On Saturday morning, Teen Vogue published an op-ed by Lauren Duca titled “Donald Trump Is Gaslighting America.” The tone and message of the piece, which compared the ways in which the president-elect talks about his record to the ways abusive spouses psychologically manipulate their partners, struck a notable chord with readers on social media, garnering almost 30,000 retweets from Teen Vogue’s account, and getting shared by personalities from Patton Oswalt to Dan Rather. Many people tweeting the story did so with an incredulous tone, seeming surprised that a teen-oriented magazine was publishing incisive political coverage rather than makeup tutorials or One Direction interviews.
Did not expect this exegesis of gaslighting and its relationship to current day politics from Teen Vogue https://t.co/cwNhZ6wvJH— David Folkenflik (@davidfolkenflik) December 10, 2016
But the tone of Duca’s piece was representative of a larger shift Teen Vogue has made over the last year. In May, 29-year-old Elaine Welteroth took over as editor from Amy Astley, who helped found the magazine in 2003. Welteroth, the digital editorial director Phillip Picardi, and the creative director Marie Suter have moved the magazine more aggressively into covering politics, feminism, identity, and activism. Together, the three have shepherded a range of timely, newsy stories, including an interview exploring what it’s like to be a Muslim woman facing a Trump presidency, a list of reasons why Mike Pence’s record on women’s rights and LGBTQ rights should trouble readers, and a video in which two Native American teenagers from the Standing Rock Sioux tribe discuss the Dakota Access Pipeline protests.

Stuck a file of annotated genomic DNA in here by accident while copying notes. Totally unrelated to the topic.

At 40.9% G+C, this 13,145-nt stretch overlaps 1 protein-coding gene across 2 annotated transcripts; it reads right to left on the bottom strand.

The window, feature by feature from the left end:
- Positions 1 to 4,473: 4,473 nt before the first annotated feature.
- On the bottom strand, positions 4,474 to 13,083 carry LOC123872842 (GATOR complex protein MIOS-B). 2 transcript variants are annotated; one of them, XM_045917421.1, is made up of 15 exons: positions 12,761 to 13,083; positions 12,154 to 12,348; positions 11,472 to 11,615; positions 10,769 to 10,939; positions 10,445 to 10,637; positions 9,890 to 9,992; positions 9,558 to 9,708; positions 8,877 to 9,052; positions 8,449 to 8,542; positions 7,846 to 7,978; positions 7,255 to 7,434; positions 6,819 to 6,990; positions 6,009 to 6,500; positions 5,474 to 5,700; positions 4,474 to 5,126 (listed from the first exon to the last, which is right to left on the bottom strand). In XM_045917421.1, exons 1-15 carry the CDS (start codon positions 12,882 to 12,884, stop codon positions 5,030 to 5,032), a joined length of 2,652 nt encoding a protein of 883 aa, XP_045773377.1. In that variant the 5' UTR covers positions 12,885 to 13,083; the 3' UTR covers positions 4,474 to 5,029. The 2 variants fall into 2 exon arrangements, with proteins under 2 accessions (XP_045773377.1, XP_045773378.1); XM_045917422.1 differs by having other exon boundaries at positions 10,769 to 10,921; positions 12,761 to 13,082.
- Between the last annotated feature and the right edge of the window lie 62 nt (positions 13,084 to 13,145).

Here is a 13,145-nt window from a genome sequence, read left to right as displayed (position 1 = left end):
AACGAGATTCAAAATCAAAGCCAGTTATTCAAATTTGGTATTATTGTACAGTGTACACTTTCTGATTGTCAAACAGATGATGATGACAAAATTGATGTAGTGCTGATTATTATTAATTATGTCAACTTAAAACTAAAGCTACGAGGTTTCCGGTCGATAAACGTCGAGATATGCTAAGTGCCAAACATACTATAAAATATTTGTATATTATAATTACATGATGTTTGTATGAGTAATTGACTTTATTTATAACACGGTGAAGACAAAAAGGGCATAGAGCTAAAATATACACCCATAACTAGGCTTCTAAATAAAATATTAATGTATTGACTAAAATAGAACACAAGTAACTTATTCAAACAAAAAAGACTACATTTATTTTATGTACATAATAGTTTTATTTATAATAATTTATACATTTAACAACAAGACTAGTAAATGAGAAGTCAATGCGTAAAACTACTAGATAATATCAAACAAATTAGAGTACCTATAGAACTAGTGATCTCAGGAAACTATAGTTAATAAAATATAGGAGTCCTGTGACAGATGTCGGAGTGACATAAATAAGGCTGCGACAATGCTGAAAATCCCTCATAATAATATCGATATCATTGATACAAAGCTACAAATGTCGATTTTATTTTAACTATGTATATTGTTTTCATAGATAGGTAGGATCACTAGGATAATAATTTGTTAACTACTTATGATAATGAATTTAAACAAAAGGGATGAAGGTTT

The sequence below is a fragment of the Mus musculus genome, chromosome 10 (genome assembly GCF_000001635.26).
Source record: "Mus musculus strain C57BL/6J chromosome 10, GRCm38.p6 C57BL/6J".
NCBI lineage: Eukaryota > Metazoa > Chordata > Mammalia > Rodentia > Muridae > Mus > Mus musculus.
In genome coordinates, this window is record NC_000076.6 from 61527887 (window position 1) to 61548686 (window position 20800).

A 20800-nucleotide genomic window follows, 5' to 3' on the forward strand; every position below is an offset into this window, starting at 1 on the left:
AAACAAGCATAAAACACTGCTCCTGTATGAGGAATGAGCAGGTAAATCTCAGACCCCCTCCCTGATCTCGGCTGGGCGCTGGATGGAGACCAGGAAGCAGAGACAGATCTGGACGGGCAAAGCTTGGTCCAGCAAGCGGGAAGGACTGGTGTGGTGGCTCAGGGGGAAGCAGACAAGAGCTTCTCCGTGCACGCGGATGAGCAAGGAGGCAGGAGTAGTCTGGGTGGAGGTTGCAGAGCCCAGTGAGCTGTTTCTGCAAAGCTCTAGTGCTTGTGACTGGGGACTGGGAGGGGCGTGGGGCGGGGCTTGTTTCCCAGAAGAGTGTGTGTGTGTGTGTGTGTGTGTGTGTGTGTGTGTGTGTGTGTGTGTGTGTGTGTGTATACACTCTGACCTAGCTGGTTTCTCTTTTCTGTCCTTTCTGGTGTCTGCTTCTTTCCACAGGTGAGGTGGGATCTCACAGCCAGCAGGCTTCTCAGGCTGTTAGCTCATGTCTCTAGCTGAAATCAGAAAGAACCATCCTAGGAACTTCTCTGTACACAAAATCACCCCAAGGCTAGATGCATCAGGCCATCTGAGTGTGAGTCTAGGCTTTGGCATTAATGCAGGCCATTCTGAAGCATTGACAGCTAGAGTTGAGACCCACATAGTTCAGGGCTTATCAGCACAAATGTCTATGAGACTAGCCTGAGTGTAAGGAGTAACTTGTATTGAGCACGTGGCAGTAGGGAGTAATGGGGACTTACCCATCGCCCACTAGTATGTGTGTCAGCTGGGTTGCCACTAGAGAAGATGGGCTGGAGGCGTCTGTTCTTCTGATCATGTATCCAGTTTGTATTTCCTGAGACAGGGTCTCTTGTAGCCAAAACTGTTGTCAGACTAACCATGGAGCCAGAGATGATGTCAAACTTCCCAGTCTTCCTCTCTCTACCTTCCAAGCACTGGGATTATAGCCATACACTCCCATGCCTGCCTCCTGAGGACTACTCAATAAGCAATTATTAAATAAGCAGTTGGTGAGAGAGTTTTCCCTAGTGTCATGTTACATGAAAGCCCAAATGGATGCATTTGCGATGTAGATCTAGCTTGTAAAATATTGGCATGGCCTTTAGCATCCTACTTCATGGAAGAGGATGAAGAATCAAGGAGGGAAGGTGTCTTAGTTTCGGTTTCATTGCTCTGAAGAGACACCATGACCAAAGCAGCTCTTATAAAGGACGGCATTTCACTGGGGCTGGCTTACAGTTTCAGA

The pivot in editorial strategy has drawn praise on social media, with some writers commenting that Teen Vogue is doing a better job of covering important stories in 2016 than legacy news publications. But the move is also an intelligent one from a business perspective. Teenagers who’ve grown up on the internet are as likely to be informed about social issues as their parents are, and just as eager to read and share stories that reflect their concerns about the world. While some casual observers might seem surprised that a teen fashion magazine is focused on racism and sexism rather than on “hairstyles and celebrity gossip,” their assumptions dismiss how attentive young readers are to politics—an interest Teen Vogue is astutely capitalizing on.